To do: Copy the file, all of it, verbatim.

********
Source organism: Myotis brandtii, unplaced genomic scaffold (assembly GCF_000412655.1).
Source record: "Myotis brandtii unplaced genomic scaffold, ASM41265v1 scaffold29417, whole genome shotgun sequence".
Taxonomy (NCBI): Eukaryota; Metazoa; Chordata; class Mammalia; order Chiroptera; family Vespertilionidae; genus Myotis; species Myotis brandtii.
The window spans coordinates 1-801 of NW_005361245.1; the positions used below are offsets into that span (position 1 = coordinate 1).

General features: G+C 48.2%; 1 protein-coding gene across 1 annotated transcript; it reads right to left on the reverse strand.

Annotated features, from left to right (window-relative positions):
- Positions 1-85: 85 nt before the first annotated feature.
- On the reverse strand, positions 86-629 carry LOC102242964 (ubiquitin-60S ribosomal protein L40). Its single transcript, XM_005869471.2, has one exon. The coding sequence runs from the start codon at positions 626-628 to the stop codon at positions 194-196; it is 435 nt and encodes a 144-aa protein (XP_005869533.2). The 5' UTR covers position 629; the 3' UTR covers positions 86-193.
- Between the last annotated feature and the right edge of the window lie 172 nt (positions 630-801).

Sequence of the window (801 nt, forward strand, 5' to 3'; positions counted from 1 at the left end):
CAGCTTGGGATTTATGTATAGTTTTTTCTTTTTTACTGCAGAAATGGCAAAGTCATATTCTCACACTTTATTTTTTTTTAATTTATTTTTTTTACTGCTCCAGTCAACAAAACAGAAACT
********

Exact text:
Source organism: Myotis brandtii, unplaced genomic scaffold (assembly GCF_000412655.1).
Source record: "Myotis brandtii unplaced genomic scaffold, ASM41265v1 scaffold29417, whole genome shotgun sequence".
Taxonomy (NCBI): Eukaryota; Metazoa; Chordata; class Mammalia; order Chiroptera; family Vespertilionidae; genus Myotis; species Myotis brandtii.
The window spans coordinates 1-801 of NW_005361245.1; the positions used below are offsets into that span (position 1 = coordinate 1).

General features: G+C 48.2%; 1 protein-coding gene across 1 annotated transcript; it reads right to left on the reverse strand.

Annotated features, from left to right (window-relative positions):
- Positions 1-85: 85 nt before the first annotated feature.
- On the reverse strand, positions 86-629 carry LOC102242964 (ubiquitin-60S ribosomal protein L40). Its single transcript, XM_005869471.2, has one exon. The coding sequence runs from the start codon at positions 626-628 to the stop codon at positions 194-196; it is 435 nt and encodes a 144-aa protein (XP_005869533.2). The 5' UTR covers position 629; the 3' UTR covers positions 86-193.
- Between the last annotated feature and the right edge of the window lie 172 nt (positions 630-801).

Sequence of the window (801 nt, forward strand, 5' to 3'; positions counted from 1 at the left end):
CAGCTTGGGATTTATGTATAGTTTTTTCTTTTTTACTGCAGAAATGGCAAAGTCATATTCTCACACTTTATTTTTTTTTAATTTATTTTTTTTACTGCTCCAGTCAACAAAACAGAAACT